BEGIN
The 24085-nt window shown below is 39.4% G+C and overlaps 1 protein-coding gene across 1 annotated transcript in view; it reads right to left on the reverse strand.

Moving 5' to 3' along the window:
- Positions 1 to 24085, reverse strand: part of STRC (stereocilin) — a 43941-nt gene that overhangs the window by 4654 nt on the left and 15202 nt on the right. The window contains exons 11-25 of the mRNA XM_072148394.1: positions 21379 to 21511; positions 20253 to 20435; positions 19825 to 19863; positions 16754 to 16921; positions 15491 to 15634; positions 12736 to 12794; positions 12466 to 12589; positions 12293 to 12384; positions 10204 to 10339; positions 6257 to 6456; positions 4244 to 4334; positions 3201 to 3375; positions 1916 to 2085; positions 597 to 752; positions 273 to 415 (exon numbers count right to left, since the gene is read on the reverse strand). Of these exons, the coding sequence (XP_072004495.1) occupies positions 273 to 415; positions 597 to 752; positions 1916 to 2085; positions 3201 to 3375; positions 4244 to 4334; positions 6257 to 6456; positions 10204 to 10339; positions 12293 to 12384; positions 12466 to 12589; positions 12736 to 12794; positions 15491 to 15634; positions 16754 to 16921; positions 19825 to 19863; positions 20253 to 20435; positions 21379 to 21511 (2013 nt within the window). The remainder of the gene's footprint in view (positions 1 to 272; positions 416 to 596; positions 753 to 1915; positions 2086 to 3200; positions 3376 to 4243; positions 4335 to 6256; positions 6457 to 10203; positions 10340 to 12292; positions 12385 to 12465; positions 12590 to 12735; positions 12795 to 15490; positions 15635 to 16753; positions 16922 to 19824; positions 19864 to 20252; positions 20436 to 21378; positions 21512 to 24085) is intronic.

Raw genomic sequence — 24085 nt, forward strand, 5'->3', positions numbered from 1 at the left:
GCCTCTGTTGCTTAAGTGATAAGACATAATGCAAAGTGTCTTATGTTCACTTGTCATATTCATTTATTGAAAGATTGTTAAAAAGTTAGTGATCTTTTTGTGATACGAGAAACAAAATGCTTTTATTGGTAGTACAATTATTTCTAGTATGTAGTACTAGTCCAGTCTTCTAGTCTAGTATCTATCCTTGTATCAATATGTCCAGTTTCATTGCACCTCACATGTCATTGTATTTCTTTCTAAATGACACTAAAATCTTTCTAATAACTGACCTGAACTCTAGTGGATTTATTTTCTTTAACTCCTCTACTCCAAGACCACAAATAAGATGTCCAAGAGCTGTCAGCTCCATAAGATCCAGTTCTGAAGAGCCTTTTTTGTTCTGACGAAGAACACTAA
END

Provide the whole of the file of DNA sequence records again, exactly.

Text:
The 24085-nt window shown below is 39.4% G+C and overlaps 1 protein-coding gene across 1 annotated transcript in view; it reads right to left on the reverse strand.

Moving 5' to 3' along the window:
- Positions 1 to 24085, reverse strand: part of STRC (stereocilin) — a 43941-nt gene that overhangs the window by 4654 nt on the left and 15202 nt on the right. The window contains exons 11-25 of the mRNA XM_072148394.1: positions 21379 to 21511; positions 20253 to 20435; positions 19825 to 19863; positions 16754 to 16921; positions 15491 to 15634; positions 12736 to 12794; positions 12466 to 12589; positions 12293 to 12384; positions 10204 to 10339; positions 6257 to 6456; positions 4244 to 4334; positions 3201 to 3375; positions 1916 to 2085; positions 597 to 752; positions 273 to 415 (exon numbers count right to left, since the gene is read on the reverse strand). Of these exons, the coding sequence (XP_072004495.1) occupies positions 273 to 415; positions 597 to 752; positions 1916 to 2085; positions 3201 to 3375; positions 4244 to 4334; positions 6257 to 6456; positions 10204 to 10339; positions 12293 to 12384; positions 12466 to 12589; positions 12736 to 12794; positions 15491 to 15634; positions 16754 to 16921; positions 19825 to 19863; positions 20253 to 20435; positions 21379 to 21511 (2013 nt within the window). The remainder of the gene's footprint in view (positions 1 to 272; positions 416 to 596; positions 753 to 1915; positions 2086 to 3200; positions 3376 to 4243; positions 4335 to 6256; positions 6457 to 10203; positions 10340 to 12292; positions 12385 to 12465; positions 12590 to 12735; positions 12795 to 15490; positions 15635 to 16753; positions 16922 to 19824; positions 19864 to 20252; positions 20436 to 21378; positions 21512 to 24085) is intronic.

Raw genomic sequence — 24085 nt, forward strand, 5'->3', positions numbered from 1 at the left:
GCCTCTGTTGCTTAAGTGATAAGACATAATGCAAAGTGTCTTATGTTCACTTGTCATATTCATTTATTGAAAGATTGTTAAAAAGTTAGTGATCTTTTTGTGATACGAGAAACAAAATGCTTTTATTGGTAGTACAATTATTTCTAGTATGTAGTACTAGTCCAGTCTTCTAGTCTAGTATCTATCCTTGTATCAATATGTCCAGTTTCATTGCACCTCACATGTCATTGTATTTCTTTCTAAATGACACTAAAATCTTTCTAATAACTGACCTGAACTCTAGTGGATTTATTTTCTTTAACTCCTCTACTCCAAGACCACAAATAAGATGTCCAAGAGCTGTCAGCTCCATAAGATCCAGTTCTGAAGAGCCTTTTTTGTTCTGACGAAGAACACTAA